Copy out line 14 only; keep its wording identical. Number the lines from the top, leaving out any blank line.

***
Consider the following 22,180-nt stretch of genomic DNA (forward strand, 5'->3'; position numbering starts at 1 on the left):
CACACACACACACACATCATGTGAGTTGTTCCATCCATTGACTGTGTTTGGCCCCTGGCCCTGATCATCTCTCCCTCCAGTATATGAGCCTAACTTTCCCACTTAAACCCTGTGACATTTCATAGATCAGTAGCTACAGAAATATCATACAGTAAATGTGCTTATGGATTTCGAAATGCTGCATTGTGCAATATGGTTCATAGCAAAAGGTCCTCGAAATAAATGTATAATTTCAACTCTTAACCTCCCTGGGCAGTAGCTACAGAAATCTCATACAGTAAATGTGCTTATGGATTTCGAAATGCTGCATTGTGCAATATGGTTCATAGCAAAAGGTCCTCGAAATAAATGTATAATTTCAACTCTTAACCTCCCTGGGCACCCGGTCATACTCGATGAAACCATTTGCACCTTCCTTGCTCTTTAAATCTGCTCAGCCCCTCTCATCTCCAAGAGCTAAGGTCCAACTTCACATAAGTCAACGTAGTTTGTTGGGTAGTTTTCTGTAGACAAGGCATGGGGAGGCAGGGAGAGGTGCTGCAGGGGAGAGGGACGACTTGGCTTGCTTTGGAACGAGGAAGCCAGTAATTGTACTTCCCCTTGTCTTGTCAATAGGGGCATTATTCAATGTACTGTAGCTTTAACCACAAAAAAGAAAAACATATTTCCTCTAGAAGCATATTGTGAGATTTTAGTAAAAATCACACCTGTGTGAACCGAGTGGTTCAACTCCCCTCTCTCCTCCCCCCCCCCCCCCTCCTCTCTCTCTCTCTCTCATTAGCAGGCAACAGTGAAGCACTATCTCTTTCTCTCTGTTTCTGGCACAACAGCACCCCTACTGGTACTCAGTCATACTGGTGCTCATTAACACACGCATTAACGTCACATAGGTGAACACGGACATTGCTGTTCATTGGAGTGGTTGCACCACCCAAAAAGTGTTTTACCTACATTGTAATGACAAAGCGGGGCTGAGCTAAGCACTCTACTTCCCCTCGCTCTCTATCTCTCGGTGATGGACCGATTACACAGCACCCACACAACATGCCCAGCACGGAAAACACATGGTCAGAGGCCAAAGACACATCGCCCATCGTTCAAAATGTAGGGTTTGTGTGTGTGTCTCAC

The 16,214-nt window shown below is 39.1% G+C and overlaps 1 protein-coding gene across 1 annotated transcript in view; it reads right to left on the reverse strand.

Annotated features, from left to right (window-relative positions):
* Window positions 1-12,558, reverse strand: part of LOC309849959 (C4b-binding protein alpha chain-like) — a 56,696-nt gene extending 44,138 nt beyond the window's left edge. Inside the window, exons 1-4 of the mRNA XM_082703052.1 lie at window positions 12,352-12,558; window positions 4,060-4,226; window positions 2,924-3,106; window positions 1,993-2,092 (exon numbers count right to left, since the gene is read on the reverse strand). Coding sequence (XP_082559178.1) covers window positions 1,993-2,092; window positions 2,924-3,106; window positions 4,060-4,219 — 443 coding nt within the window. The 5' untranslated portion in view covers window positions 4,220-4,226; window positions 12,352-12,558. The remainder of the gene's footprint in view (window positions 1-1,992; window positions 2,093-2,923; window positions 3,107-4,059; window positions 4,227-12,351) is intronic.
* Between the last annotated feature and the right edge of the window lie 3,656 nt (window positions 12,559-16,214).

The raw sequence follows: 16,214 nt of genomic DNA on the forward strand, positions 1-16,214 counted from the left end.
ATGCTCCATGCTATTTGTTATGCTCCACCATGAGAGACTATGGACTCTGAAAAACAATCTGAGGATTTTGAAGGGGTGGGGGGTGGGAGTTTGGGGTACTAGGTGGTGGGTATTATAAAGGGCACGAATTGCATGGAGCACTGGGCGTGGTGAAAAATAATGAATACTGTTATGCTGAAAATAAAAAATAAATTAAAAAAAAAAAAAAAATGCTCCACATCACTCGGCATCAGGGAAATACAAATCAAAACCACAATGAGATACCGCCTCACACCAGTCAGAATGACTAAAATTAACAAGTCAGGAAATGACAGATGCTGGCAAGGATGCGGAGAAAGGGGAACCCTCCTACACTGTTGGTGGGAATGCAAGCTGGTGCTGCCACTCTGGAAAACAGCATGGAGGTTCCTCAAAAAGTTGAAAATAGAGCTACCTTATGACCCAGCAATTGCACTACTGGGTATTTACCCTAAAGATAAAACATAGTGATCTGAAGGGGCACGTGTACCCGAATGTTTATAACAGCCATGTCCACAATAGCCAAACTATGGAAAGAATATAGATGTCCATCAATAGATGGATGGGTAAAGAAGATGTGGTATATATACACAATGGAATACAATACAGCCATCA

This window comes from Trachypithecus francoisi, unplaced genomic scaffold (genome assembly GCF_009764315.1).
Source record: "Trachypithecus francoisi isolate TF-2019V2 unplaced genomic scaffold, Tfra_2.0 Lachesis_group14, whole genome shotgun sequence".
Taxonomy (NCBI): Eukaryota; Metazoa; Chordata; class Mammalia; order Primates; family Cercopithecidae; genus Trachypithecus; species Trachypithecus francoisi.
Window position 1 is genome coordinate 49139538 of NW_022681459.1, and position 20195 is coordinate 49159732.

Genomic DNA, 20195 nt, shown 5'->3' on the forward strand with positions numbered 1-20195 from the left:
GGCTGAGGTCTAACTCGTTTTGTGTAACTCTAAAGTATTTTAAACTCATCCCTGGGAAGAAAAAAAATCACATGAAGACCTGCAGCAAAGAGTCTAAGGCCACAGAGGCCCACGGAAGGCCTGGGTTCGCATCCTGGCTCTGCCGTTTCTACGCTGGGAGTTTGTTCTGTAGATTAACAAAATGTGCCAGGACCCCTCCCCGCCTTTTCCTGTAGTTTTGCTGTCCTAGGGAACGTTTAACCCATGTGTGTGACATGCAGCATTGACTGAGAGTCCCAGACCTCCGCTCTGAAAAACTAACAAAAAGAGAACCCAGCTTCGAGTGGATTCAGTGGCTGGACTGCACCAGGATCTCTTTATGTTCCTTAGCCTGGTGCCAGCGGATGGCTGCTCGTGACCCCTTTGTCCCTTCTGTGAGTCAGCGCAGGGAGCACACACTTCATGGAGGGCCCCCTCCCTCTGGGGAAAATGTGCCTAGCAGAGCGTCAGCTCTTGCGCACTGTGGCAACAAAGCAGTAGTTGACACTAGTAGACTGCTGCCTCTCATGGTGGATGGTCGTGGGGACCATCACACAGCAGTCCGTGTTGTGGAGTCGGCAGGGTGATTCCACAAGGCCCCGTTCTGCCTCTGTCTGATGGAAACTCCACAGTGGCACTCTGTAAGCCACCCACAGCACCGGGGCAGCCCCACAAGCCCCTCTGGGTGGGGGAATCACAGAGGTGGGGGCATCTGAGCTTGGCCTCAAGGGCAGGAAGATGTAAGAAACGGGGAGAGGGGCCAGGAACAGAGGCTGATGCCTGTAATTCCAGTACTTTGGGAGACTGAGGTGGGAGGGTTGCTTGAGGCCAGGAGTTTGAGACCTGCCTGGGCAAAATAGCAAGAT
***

GGCTGAGGTCTAACTCGTTTTGTGTAACTCTAAAGTATTTTAAACTCATCCCTGGGAAGAAAAAAAATCACATGAAGACCTGCAGCAAAGAGTCTAAGGCCACAGAGGCCCACGGAAGGCCTGGGTTCGCATCCTGGCTCTGCCGTTTCTACGCTGGGAGTTTGTTCTGTAGATTAACAAAATGTGCCAGGACCCCTCCCCGCCTTTTCCTGTAGTTTTGCTGTCCTAGGGAACGTTTAACCCATGTGTGTGACATGCAGCATTGACTGAGAGTCCCAGACCTCCGCTCTGAAAAACTAACAAAAAGAGAACCCAGCTTCGAGTGGATTCAGTGGCTGGACTGCACCAGGATCTCTTTATGTTCCTTAGCCTGGTGCCAGCGGATGGCTGCTCGTGACCCCTTTGTCCCTTCTGTGAGTCAGCGCAGGGAGCACACACTTCATGGAGGGCCCCCTCCCTCTGGGGAAAATGTGCCTAGCAGAGCGTCAGCTCTTGCGCACTGTGGCAACAAAGCAGTAGTTGACACTAGTAGACTGCTGCCTCTCATGGTGGATGGTCGTGGGGACCATCACACAGCAGTCCGTGTTGTGGAGTCGGCAGGGTGATTCCACAAGGCCCCGTTCTGCCTCTGTCTGATGGAAACTCCACAGTGGCACTCTGTAAGCCACCCACAGCACCGGGGCAGCCCCACAAGCCCCTCTGGGTGGGGGAATCACAGAGGTGGGGGCATCTGAGCTTGGCCTCAAGGGCAGGAAGATGTAAGAAACGGGGAGAGGGGCCAGGAACAGAGGCTGATGCCTGTAATTCCAGTACTTTGGGAGACTGAGGTGGGAGGGTTGCTTGAGGCCAGGAGTTTGAGACCTGCCTGGGCAAAATAGCAAGAT